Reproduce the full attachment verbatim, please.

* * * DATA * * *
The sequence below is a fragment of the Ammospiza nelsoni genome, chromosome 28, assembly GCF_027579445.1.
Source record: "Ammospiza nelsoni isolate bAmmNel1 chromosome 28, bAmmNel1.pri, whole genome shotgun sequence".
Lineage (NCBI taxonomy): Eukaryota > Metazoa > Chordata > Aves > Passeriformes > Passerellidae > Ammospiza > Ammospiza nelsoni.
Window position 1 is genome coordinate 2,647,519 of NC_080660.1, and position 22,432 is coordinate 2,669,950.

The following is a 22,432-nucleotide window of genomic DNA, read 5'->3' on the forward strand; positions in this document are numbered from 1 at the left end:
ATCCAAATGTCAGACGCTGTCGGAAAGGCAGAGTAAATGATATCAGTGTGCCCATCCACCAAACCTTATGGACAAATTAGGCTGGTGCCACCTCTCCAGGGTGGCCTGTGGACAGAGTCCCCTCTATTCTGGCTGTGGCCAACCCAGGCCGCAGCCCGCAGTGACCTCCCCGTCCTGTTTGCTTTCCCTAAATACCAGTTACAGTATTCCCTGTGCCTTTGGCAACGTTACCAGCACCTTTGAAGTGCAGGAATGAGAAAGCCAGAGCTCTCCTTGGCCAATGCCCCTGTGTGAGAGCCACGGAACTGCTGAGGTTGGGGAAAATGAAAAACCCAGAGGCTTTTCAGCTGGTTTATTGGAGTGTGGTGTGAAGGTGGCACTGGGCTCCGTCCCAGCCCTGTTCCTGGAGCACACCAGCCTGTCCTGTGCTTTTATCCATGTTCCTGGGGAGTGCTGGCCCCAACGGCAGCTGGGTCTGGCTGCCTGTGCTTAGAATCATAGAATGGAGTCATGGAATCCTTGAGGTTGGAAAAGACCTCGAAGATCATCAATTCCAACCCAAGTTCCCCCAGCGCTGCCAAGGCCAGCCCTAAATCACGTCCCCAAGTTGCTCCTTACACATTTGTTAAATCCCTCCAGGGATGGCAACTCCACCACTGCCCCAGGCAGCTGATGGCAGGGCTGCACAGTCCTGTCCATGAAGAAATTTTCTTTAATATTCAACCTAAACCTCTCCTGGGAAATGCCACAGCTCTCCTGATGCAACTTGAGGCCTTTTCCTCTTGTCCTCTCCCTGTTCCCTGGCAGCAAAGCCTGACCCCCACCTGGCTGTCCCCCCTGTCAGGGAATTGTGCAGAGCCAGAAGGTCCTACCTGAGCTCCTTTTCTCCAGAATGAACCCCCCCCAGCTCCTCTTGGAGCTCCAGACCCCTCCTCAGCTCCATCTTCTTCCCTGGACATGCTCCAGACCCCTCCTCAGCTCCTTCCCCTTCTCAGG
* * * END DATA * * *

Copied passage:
The sequence below is a fragment of the Ammospiza nelsoni genome, chromosome 28, assembly GCF_027579445.1.
Source record: "Ammospiza nelsoni isolate bAmmNel1 chromosome 28, bAmmNel1.pri, whole genome shotgun sequence".
Lineage (NCBI taxonomy): Eukaryota > Metazoa > Chordata > Aves > Passeriformes > Passerellidae > Ammospiza > Ammospiza nelsoni.
Window position 1 is genome coordinate 2,647,519 of NC_080660.1, and position 22,432 is coordinate 2,669,950.

The following is a 22,432-nucleotide window of genomic DNA, read 5'->3' on the forward strand; positions in this document are numbered from 1 at the left end:
ATCCAAATGTCAGACGCTGTCGGAAAGGCAGAGTAAATGATATCAGTGTGCCCATCCACCAAACCTTATGGACAAATTAGGCTGGTGCCACCTCTCCAGGGTGGCCTGTGGACAGAGTCCCCTCTATTCTGGCTGTGGCCAACCCAGGCCGCAGCCCGCAGTGACCTCCCCGTCCTGTTTGCTTTCCCTAAATACCAGTTACAGTATTCCCTGTGCCTTTGGCAACGTTACCAGCACCTTTGAAGTGCAGGAATGAGAAAGCCAGAGCTCTCCTTGGCCAATGCCCCTGTGTGAGAGCCACGGAACTGCTGAGGTTGGGGAAAATGAAAAACCCAGAGGCTTTTCAGCTGGTTTATTGGAGTGTGGTGTGAAGGTGGCACTGGGCTCCGTCCCAGCCCTGTTCCTGGAGCACACCAGCCTGTCCTGTGCTTTTATCCATGTTCCTGGGGAGTGCTGGCCCCAACGGCAGCTGGGTCTGGCTGCCTGTGCTTAGAATCATAGAATGGAGTCATGGAATCCTTGAGGTTGGAAAAGACCTCGAAGATCATCAATTCCAACCCAAGTTCCCCCAGCGCTGCCAAGGCCAGCCCTAAATCACGTCCCCAAGTTGCTCCTTACACATTTGTTAAATCCCTCCAGGGATGGCAACTCCACCACTGCCCCAGGCAGCTGATGGCAGGGCTGCACAGTCCTGTCCATGAAGAAATTTTCTTTAATATTCAACCTAAACCTCTCCTGGGAAATGCCACAGCTCTCCTGATGCAACTTGAGGCCTTTTCCTCTTGTCCTCTCCCTGTTCCCTGGCAGCAAAGCCTGACCCCCACCTGGCTGTCCCCCCTGTCAGGGAATTGTGCAGAGCCAGAAGGTCCTACCTGAGCTCCTTTTCTCCAGAATGAACCCCCCCCAGCTCCTCTTGGAGCTCCAGACCCCTCCTCAGCTCCATCTTCTTCCCTGGACATGCTCCAGACCCCTCCTCAGCTCCTTCCCCTTCTCAGG